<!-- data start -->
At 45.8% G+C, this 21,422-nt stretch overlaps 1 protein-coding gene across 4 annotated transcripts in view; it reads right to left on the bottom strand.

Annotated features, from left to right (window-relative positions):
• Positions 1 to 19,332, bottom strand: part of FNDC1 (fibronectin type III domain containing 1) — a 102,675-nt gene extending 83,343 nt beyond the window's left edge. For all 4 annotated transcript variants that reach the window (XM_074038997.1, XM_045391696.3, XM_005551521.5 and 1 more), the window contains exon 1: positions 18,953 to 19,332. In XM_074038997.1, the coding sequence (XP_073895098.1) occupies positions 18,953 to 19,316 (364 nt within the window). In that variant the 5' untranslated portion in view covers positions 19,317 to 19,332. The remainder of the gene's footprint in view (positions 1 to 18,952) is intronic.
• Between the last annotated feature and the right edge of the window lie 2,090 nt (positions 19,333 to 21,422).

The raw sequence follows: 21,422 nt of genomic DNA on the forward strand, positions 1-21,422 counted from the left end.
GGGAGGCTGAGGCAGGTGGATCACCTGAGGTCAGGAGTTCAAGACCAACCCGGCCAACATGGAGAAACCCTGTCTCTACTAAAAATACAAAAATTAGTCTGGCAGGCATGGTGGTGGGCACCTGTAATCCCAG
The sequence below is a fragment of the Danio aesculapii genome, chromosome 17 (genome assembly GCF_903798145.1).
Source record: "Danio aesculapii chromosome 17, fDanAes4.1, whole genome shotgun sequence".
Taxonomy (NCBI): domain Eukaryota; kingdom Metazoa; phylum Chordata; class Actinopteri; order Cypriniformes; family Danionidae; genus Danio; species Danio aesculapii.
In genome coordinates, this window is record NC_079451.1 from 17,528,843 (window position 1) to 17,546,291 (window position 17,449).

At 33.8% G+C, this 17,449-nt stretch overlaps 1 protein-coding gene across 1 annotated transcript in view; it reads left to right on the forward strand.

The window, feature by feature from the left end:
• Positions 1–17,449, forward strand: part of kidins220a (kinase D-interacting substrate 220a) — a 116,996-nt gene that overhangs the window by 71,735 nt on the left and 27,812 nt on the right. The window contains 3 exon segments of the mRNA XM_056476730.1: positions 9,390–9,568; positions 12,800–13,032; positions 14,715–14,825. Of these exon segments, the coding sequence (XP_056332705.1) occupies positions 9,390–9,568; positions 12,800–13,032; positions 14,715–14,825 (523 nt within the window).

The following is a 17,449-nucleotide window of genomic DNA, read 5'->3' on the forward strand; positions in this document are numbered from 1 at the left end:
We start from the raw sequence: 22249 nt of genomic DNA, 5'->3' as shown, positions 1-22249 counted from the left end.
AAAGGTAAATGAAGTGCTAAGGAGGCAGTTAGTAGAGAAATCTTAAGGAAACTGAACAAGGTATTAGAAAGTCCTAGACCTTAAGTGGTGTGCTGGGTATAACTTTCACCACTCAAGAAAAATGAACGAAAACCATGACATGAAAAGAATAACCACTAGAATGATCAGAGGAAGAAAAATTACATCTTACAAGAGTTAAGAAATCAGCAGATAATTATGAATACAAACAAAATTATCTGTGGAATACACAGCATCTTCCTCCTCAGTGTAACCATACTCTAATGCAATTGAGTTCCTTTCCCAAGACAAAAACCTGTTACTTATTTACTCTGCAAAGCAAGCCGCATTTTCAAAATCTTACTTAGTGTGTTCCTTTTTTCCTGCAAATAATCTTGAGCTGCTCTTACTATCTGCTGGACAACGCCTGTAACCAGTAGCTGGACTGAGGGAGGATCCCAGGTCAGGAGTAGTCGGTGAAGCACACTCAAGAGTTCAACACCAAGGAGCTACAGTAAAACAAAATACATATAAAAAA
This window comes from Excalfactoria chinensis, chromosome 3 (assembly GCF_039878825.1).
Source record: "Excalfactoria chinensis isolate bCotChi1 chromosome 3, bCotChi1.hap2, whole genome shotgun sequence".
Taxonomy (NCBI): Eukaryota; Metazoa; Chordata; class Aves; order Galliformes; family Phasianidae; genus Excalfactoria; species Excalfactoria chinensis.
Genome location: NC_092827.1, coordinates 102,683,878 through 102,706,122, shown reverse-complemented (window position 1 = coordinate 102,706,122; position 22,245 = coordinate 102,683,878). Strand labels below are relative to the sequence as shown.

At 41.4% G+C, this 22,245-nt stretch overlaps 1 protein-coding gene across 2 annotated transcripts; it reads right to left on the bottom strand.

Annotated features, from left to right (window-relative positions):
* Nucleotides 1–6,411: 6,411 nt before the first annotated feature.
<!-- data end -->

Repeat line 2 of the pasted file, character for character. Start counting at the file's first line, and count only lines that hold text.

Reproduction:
Annotated features, from left to right (window-relative positions):